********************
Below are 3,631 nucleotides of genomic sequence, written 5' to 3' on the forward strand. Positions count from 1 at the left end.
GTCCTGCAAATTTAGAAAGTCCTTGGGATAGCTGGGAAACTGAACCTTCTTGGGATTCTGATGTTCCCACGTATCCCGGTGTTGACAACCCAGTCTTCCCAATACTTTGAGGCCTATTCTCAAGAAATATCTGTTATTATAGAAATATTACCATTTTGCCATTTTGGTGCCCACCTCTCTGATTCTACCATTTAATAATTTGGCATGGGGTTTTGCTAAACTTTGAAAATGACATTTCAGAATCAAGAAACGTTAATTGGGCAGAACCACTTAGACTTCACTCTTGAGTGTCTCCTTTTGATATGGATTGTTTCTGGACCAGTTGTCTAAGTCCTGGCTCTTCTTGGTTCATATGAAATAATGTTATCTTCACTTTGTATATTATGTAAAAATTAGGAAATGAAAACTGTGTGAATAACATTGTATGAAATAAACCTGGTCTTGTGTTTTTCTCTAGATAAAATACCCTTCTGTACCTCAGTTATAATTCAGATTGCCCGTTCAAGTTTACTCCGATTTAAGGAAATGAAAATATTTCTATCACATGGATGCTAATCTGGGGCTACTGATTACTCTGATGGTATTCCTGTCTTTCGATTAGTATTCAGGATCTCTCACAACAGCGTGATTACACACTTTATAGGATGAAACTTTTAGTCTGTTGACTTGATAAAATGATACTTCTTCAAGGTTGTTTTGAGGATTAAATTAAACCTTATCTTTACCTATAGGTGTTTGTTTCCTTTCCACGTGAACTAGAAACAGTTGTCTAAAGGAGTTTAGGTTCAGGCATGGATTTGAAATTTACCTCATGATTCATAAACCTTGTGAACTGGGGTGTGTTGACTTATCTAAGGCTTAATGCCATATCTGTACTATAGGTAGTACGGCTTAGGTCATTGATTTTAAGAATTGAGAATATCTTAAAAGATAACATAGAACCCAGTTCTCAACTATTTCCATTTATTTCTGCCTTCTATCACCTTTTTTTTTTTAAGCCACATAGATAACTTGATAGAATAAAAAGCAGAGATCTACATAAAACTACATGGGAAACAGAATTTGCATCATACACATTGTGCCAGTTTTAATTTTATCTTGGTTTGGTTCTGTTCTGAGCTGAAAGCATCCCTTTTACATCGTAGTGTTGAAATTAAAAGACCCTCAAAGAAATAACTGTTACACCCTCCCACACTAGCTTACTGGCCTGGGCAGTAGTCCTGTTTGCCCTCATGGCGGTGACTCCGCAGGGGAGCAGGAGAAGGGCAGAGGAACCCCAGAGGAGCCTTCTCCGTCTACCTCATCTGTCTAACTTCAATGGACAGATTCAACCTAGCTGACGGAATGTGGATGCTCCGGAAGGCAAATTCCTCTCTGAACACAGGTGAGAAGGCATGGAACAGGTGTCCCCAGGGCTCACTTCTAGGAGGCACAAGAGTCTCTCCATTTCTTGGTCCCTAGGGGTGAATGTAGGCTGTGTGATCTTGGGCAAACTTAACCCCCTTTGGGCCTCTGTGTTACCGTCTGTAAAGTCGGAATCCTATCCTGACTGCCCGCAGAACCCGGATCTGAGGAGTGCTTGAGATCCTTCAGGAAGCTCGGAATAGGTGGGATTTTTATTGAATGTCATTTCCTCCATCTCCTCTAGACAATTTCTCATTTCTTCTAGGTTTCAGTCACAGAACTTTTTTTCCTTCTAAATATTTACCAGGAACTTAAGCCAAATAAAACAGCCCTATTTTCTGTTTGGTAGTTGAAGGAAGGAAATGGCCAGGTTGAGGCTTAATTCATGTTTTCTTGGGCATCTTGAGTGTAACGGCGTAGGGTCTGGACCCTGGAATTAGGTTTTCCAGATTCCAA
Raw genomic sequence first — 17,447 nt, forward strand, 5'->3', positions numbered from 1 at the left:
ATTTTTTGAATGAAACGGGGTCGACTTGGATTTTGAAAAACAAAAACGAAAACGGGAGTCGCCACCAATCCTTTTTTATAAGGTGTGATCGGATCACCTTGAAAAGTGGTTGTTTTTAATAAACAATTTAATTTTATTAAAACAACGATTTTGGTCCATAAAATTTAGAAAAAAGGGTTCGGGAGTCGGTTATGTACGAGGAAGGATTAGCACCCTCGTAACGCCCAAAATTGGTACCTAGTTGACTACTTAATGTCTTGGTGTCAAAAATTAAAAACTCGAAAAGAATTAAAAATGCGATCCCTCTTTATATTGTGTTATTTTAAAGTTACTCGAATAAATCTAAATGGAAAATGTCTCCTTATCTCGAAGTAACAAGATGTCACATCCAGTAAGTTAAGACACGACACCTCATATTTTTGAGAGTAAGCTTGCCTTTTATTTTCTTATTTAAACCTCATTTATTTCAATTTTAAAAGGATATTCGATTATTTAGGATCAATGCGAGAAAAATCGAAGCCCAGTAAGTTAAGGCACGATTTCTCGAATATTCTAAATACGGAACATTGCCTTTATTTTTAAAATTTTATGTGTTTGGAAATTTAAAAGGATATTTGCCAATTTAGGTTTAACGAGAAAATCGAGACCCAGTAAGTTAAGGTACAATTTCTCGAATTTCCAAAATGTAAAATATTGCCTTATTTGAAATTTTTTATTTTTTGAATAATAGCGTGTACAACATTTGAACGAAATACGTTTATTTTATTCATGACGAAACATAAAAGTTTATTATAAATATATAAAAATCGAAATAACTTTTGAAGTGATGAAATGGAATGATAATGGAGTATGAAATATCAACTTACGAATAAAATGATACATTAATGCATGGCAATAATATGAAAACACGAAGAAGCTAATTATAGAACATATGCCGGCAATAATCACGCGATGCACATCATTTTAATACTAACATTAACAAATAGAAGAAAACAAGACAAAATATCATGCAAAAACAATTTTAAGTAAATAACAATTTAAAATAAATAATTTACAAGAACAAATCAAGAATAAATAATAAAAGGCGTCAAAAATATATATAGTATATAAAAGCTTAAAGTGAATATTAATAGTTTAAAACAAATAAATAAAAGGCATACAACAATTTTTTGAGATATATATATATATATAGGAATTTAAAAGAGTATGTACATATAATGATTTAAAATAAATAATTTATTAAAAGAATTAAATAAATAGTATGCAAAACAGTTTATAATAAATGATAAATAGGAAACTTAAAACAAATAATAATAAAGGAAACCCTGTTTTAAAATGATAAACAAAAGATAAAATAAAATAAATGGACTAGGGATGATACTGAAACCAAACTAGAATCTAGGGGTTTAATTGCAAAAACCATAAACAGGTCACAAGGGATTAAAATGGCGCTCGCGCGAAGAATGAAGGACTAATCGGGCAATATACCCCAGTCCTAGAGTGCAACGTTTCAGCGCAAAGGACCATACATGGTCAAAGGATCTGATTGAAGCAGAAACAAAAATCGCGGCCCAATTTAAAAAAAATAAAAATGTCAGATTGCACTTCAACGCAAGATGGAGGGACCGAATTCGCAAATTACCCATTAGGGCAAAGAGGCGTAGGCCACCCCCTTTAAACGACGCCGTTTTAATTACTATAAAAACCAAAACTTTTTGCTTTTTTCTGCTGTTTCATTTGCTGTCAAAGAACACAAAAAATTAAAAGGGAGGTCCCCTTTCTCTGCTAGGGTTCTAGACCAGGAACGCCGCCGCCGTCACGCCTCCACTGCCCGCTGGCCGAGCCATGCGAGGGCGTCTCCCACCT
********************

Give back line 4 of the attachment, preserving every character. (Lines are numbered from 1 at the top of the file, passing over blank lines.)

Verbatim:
ATTTTTTGAATGAAACGGGGTCGACTTGGATTTTGAAAAACAAAAACGAAAACGGGAGTCGCCACCAATCCTTTTTTATAAGGTGTGATCGGATCACCTTGAAAAGTGGTTGTTTTTAATAAACAATTTAATTTTATTAAAACAACGATTTTGGTCCATAAAATTTAGAAAAAAGGGTTCGGGAGTCGGTTATGTACGAGGAAGGATTAGCACCCTCGTAACGCCCAAAATTGGTACCTAGTTGACTACTTAATGTCTTGGTGTCAAAAATTAAAAACTCGAAAAGAATTAAAAATGCGATCCCTCTTTATATTGTGTTATTTTAAAGTTACTCGAATAAATCTAAATGGAAAATGTCTCCTTATCTCGAAGTAACAAGATGTCACATCCAGTAAGTTAAGACACGACACCTCATATTTTTGAGAGTAAGCTTGCCTTTTATTTTCTTATTTAAACCTCATTTATTTCAATTTTAAAAGGATATTCGATTATTTAGGATCAATGCGAGAAAAATCGAAGCCCAGTAAGTTAAGGCACGATTTCTCGAATATTCTAAATACGGAACATTGCCTTTATTTTTAAAATTTTATGTGTTTGGAAATTTAAAAGGATATTTGCCAATTTAGGTTTAACGAGAAAATCGAGACCCAGTAAGTTAAGGTACAATTTCTCGAATTTCCAAAATGTAAAATATTGCCTTATTTGAAATTTTTTATTTTTTGAATAATAGCGTGTACAACATTTGAACGAAATACGTTTATTTTATTCATGACGAAACATAAAAGTTTATTATAAATATATAAAAATCGAAATAACTTTTGAAGTGATGAAATGGAATGATAATGGAGTATGAAATATCAACTTACGAATAAAATGATACATTAATGCATGGCAATAATATGAAAACACGAAGAAGCTAATTATAGAACATATGCCGGCAATAATCACGCGATGCACATCATTTTAATACTAACATTAACAAATAGAAGAAAACAAGACAAAATATCATGCAAAAACAATTTTAAGTAAATAACAATTTAAAATAAATAATTTACAAGAACAAATCAAGAATAAATAATAAAAGGCGTCAAAAATATATATAGTATATAAAAGCTTAAAGTGAATATTAATAGTTTAAAACAAATAAATAAAAGGCATACAACAATTTTTTGAGATATATATATATATATAGGAATTTAAAAGAGTATGTACATATAATGATTTAAAATAAATAATTTATTAAAAGAATTAAATAAATAGTATGCAAAACAGTTTATAATAAATGATAAATAGGAAACTTAAAACAAATAATAATAAAGGAAACCCTGTTTTAAAATGATAAACAAAAGATAAAATAAAATAAATGGACTAGGGATGATACTGAAACCAAACTAGAATCTAGGGGTTTAATTGCAAAAACCATAAACAGGTCACAAGGGATTAAAATGGCGCTCGCGCGAAGAATGAAGGACTAATCGGGCAATATACCCCAGTCCTAGAGTGCAACGTTTCAGCGCAAAGGACCATACATGGTCAAAGGATCTGATTGAAGCAGAAACAAAAATCGCGGCCCAATTTAAAAAAAATAAAAATGTCAGATTGCACTTCAACGCAAGATGGAGGGACCGAATTCGCAAATTACCCATTAGGGCAAAGAGGCGTAGGCCACCCCCTTTAAACGACGCCGTTTTAATTACTATAAAAACCAAAACTTTTTGCTTTTTTCTGCTGTTTCATTTGCTGTCAAAGAACACAAAAAATTAAAAGGGAGGTCCCCTTTCTCTGCTAGGGTTCTAGACCAGGAACGCCGCCGCCGTCACGCCTCCACTGCCCGCTGGCCGAGCCATGCGAGGGCGTCTCCCACCT